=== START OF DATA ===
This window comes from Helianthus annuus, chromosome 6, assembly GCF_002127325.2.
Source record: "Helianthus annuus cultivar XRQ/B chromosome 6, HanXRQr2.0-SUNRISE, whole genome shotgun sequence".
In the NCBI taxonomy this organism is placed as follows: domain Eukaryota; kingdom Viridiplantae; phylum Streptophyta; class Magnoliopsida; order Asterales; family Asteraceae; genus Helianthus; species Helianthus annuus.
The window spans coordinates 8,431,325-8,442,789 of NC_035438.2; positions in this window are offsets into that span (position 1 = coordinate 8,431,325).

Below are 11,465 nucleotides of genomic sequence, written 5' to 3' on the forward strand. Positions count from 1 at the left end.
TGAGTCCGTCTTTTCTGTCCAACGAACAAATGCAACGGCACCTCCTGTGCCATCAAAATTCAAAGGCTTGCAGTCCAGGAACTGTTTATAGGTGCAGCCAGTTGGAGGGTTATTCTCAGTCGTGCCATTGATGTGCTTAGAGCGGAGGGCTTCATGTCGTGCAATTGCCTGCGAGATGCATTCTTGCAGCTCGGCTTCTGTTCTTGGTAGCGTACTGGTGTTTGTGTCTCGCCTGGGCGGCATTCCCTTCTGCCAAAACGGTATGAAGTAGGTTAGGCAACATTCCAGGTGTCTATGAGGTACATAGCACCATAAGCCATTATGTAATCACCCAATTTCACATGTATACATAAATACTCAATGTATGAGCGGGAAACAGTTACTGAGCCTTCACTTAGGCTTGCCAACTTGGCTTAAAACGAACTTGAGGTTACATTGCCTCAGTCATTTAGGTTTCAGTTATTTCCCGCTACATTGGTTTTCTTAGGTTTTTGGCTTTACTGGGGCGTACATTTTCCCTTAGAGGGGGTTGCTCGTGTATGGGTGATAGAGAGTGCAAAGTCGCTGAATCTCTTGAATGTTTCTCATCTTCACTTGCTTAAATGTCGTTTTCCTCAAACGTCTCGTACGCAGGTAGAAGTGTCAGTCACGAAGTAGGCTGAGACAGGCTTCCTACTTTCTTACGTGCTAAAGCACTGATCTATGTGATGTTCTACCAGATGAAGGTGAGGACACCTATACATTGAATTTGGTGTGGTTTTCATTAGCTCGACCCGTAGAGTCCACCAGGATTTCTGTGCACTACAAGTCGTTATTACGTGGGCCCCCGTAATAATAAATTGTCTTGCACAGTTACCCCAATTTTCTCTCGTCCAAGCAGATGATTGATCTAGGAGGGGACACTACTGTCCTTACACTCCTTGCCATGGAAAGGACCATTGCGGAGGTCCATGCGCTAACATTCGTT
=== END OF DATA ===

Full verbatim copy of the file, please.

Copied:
This window comes from Helianthus annuus, chromosome 6, assembly GCF_002127325.2.
Source record: "Helianthus annuus cultivar XRQ/B chromosome 6, HanXRQr2.0-SUNRISE, whole genome shotgun sequence".
In the NCBI taxonomy this organism is placed as follows: domain Eukaryota; kingdom Viridiplantae; phylum Streptophyta; class Magnoliopsida; order Asterales; family Asteraceae; genus Helianthus; species Helianthus annuus.
The window spans coordinates 8,431,325-8,442,789 of NC_035438.2; positions in this window are offsets into that span (position 1 = coordinate 8,431,325).

Below are 11,465 nucleotides of genomic sequence, written 5' to 3' on the forward strand. Positions count from 1 at the left end.
TGAGTCCGTCTTTTCTGTCCAACGAACAAATGCAACGGCACCTCCTGTGCCATCAAAATTCAAAGGCTTGCAGTCCAGGAACTGTTTATAGGTGCAGCCAGTTGGAGGGTTATTCTCAGTCGTGCCATTGATGTGCTTAGAGCGGAGGGCTTCATGTCGTGCAATTGCCTGCGAGATGCATTCTTGCAGCTCGGCTTCTGTTCTTGGTAGCGTACTGGTGTTTGTGTCTCGCCTGGGCGGCATTCCCTTCTGCCAAAACGGTATGAAGTAGGTTAGGCAACATTCCAGGTGTCTATGAGGTACATAGCACCATAAGCCATTATGTAATCACCCAATTTCACATGTATACATAAATACTCAATGTATGAGCGGGAAACAGTTACTGAGCCTTCACTTAGGCTTGCCAACTTGGCTTAAAACGAACTTGAGGTTACATTGCCTCAGTCATTTAGGTTTCAGTTATTTCCCGCTACATTGGTTTTCTTAGGTTTTTGGCTTTACTGGGGCGTACATTTTCCCTTAGAGGGGGTTGCTCGTGTATGGGTGATAGAGAGTGCAAAGTCGCTGAATCTCTTGAATGTTTCTCATCTTCACTTGCTTAAATGTCGTTTTCCTCAAACGTCTCGTACGCAGGTAGAAGTGTCAGTCACGAAGTAGGCTGAGACAGGCTTCCTACTTTCTTACGTGCTAAAGCACTGATCTATGTGATGTTCTACCAGATGAAGGTGAGGACACCTATACATTGAATTTGGTGTGGTTTTCATTAGCTCGACCCGTAGAGTCCACCAGGATTTCTGTGCACTACAAGTCGTTATTACGTGGGCCCCCGTAATAATAAATTGTCTTGCACAGTTACCCCAATTTTCTCTCGTCCAAGCAGATGATTGATCTAGGAGGGGACACTACTGTCCTTACACTCCTTGCCATGGAAAGGACCATTGCGGAGGTCCATGCGCTAACATTCGTT